Blockholder Trading, Market Efficiency, and Managerial Myopia
London Business School - Institute of Finance and Accounting; University of Pennsylvania - The Wharton School; National Bureau of Economic Research (NBER); European Corporate Governance Institute (ECGI); Centre for Economic Policy Research (CEPR)
August 4, 2011
Journal of Finance, Vol. 64, No. 6, pp. 2481-2513
U of Penn, Inst for Law & Econ Research Paper No. 08-08
This paper analyzes how blockholders can exert governance even if they cannot intervene in a firm's operations. Blockholders have strong incentives to monitor the firm's fundamental value, since they can sell their stakes upon negative information. By trading on private information (following the "Wall Street Rule"), they cause prices to reflect fundamental value rather than current earnings. This in turn encourages managers to invest for long-run growth rather than short-term profits. Contrary to the view that the U.S.'s liquid markets and transient shareholders exacerbate myopia, I show that they can encourage investment by impounding its effects into prices.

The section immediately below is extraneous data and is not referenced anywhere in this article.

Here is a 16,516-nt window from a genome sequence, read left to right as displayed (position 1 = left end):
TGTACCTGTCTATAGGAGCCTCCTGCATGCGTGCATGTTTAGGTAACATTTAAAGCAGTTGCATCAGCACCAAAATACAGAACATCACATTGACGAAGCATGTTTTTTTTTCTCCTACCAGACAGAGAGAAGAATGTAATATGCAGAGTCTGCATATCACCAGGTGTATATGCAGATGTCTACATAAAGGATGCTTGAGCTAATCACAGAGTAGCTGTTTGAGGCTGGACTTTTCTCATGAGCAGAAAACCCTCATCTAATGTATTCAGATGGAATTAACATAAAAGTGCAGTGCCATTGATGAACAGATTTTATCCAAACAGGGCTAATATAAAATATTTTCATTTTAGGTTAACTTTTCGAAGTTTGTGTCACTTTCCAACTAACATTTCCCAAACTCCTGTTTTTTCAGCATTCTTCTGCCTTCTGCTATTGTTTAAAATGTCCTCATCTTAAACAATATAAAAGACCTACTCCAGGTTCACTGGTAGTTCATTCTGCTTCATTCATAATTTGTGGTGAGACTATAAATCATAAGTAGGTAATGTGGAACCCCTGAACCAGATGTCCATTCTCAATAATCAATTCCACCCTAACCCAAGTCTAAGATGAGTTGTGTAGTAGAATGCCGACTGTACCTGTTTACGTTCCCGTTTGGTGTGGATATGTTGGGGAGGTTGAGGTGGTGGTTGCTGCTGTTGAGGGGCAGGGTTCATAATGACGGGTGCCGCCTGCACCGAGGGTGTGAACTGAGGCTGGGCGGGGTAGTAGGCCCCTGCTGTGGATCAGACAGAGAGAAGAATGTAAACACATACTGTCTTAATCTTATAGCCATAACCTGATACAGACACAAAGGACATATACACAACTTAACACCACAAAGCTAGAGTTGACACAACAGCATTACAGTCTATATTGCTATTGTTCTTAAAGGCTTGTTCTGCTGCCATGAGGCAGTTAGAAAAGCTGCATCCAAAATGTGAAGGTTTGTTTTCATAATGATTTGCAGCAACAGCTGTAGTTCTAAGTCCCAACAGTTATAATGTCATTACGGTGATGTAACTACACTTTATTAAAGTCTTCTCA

Number of Pages in PDF File: 35
Keywords: Blockholders, market efficiency, myopia, short-termism, intangible investment, Wall Street Rule, voting with your feet
JEL Classification: D82, G14, G32
Date posted: November 22, 2006 ; Last revised: December 7, 2011
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